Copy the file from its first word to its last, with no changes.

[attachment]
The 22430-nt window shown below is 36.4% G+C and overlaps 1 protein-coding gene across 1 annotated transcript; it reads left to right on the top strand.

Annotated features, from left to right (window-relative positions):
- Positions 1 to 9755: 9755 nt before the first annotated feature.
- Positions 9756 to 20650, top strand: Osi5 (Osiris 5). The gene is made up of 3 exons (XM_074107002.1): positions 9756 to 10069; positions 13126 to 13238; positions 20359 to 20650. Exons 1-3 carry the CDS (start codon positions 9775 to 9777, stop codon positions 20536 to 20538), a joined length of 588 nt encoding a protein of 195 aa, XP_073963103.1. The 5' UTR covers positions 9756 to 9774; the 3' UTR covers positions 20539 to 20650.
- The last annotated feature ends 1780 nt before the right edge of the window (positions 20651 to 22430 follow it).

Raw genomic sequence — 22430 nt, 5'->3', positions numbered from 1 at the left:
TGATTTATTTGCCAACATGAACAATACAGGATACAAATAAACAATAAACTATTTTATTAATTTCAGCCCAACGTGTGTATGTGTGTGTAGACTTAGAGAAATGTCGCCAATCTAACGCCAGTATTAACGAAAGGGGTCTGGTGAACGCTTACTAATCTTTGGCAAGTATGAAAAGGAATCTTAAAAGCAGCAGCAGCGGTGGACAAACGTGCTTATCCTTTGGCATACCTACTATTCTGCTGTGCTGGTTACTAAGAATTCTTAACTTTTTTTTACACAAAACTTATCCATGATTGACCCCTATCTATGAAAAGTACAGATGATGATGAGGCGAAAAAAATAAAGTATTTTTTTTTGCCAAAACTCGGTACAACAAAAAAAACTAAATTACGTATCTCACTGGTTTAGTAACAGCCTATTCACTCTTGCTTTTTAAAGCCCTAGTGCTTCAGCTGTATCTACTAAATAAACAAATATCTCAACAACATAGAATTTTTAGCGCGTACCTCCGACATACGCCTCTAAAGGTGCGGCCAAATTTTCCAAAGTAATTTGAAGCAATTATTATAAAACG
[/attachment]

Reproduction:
The 22430-nt window shown below is 36.4% G+C and overlaps 1 protein-coding gene across 1 annotated transcript; it reads left to right on the top strand.

Annotated features, from left to right (window-relative positions):
- Positions 1 to 9755: 9755 nt before the first annotated feature.
- Positions 9756 to 20650, top strand: Osi5 (Osiris 5). The gene is made up of 3 exons (XM_074107002.1): positions 9756 to 10069; positions 13126 to 13238; positions 20359 to 20650. Exons 1-3 carry the CDS (start codon positions 9775 to 9777, stop codon positions 20536 to 20538), a joined length of 588 nt encoding a protein of 195 aa, XP_073963103.1. The 5' UTR covers positions 9756 to 9774; the 3' UTR covers positions 20539 to 20650.
- The last annotated feature ends 1780 nt before the right edge of the window (positions 20651 to 22430 follow it).

Raw genomic sequence — 22430 nt, 5'->3', positions numbered from 1 at the left:
TGATTTATTTGCCAACATGAACAATACAGGATACAAATAAACAATAAACTATTTTATTAATTTCAGCCCAACGTGTGTATGTGTGTGTAGACTTAGAGAAATGTCGCCAATCTAACGCCAGTATTAACGAAAGGGGTCTGGTGAACGCTTACTAATCTTTGGCAAGTATGAAAAGGAATCTTAAAAGCAGCAGCAGCGGTGGACAAACGTGCTTATCCTTTGGCATACCTACTATTCTGCTGTGCTGGTTACTAAGAATTCTTAACTTTTTTTTACACAAAACTTATCCATGATTGACCCCTATCTATGAAAAGTACAGATGATGATGAGGCGAAAAAAATAAAGTATTTTTTTTTGCCAAAACTCGGTACAACAAAAAAAACTAAATTACGTATCTCACTGGTTTAGTAACAGCCTATTCACTCTTGCTTTTTAAAGCCCTAGTGCTTCAGCTGTATCTACTAAATAAACAAATATCTCAACAACATAGAATTTTTAGCGCGTACCTCCGACATACGCCTCTAAAGGTGCGGCCAAATTTTCCAAAGTAATTTGAAGCAATTATTATAAAACG